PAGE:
John Ennis finds himself plunged into an exotic adventure in Indonesia as the destruction of its last rainforests accelerates when investors plan to build a vast industrial forestry complexe in the untouched heart of Borneo. The promoters, backed by international banks, compete for a share in the rich pickings, heedless of the destruction to be wreaked on the habitat of the indigenous peoples and the natural environment.
Excerpt from Chapter 1 - A DOOR OPENS:
John Ennis parked his Citroen V6 on the quai du Point du Jour. He could see the hoarding indicating Nautique Croisière, a Parisian company specialized in river cruises. That evening a cruise and private diner party had been organised aboard a luxury bateau-mouche, Chante le Vent, along the Seine and through the heart of the historic city.
The day had been hot, very hot. It was half past eight and the temperature hung in the low thirties. The sun still shone fiercely through the broad leaves of the plane trees that lined the banks of the river.
The evening traffic had been very light. It was near the end of August and most Parisians were enjoying the last days of their summer vacation, sunning themselves on the beaches of the Mediterranean or Atlantic coasts. As for the foreign tourists, most were flopped out in their hotel rooms recovering from the day or preparing for dinner.
As Ennis wandered across the quay, he saw there was no hurry, he was early as always.
Martti Kivikoski was standing there at the foot of the gangway, chatting to one of the early arrivals. Through the broad windows of the boat Ennis recognised two of the girls in charge of the evening’s organisation.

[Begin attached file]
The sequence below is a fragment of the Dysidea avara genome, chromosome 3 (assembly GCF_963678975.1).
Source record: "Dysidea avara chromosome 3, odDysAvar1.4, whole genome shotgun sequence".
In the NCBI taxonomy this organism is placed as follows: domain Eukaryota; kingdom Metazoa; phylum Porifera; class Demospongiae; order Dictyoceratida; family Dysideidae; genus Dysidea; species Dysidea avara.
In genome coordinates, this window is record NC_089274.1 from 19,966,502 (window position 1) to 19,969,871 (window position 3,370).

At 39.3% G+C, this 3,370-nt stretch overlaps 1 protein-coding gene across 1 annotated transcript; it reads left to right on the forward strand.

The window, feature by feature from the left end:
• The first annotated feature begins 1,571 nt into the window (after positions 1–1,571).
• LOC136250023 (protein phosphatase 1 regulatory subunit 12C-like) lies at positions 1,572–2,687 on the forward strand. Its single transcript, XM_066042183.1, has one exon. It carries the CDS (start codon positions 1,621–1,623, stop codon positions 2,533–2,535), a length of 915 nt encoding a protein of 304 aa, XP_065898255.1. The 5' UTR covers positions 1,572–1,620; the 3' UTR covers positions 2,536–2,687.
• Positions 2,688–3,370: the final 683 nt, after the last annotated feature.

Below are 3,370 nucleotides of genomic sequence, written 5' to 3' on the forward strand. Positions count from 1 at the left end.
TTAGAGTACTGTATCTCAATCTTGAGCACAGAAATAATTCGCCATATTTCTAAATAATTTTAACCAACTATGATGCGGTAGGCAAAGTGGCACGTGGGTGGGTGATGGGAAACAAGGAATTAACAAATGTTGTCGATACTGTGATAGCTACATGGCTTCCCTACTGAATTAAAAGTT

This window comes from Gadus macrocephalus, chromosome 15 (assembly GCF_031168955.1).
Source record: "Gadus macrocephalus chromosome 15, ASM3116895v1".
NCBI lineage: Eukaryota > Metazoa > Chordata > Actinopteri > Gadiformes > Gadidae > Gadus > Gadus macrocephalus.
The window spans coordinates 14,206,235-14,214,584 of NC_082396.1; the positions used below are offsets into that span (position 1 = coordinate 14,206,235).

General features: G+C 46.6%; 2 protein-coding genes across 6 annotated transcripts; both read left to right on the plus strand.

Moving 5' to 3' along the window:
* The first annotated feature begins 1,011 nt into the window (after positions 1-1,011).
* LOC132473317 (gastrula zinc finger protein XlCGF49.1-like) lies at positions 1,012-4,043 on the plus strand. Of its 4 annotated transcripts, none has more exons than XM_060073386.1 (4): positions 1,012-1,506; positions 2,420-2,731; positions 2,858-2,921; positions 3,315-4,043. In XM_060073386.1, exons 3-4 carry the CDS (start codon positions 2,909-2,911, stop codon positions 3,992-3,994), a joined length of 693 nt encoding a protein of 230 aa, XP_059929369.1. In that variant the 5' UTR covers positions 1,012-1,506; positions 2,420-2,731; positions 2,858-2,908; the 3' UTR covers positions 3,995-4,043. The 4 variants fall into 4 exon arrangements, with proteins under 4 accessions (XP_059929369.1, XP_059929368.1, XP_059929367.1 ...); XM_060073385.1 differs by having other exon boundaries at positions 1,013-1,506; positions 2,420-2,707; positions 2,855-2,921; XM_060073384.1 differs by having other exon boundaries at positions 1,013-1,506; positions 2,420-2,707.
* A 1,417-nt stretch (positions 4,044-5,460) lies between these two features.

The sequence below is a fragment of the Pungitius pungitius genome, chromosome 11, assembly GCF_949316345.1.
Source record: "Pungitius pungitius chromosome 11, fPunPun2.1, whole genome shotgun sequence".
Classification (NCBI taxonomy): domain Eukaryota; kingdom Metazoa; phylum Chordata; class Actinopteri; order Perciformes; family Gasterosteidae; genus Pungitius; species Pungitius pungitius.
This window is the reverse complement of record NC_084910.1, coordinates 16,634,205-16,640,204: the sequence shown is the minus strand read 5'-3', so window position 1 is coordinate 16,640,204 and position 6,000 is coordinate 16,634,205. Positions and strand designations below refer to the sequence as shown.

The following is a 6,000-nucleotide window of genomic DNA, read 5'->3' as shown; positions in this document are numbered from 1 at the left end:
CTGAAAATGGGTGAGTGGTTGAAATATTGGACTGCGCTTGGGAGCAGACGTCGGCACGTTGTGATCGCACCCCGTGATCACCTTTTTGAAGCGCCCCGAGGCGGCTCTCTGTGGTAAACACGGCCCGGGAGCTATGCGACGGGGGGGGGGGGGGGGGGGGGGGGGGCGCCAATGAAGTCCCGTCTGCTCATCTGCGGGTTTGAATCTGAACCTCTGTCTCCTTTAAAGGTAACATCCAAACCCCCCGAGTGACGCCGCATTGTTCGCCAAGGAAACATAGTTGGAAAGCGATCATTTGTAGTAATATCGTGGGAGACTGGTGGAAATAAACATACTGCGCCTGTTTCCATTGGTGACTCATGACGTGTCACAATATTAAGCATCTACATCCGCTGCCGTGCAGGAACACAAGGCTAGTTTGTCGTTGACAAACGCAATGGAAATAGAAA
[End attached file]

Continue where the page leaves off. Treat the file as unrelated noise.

He had been invited to the dinner-cruise at the suggestion of Tapani Hakkala, President of the Finntech Group, a Finnish multinational. John Ennis headed Finntech’s sales and marketing in its French HQ.
Following the restructuring of the company, he had found himself in suspended animation. Finntech had progressively become bigger and richer, but somehow, Ennis had been forgotten in the last of the endless reorganisations of the group.
He had returned from his holidays the week previously to the grim realisation that he was not part of the new organisation. There was a lurking feeling that it would be another of those turning points in his life. He could not avoid the depressing thought that his career was beginning to seem like a long story of jumping from one uncontrollably complicated situation to another, created neither by his design nor choosing.
Ennis tried to comfort himself with the thought that he had little to really complain of; after all it was the luck of the draw. He would survive, as he always had survived the waves of change that seemed to sweep through business and industry in regular cycles.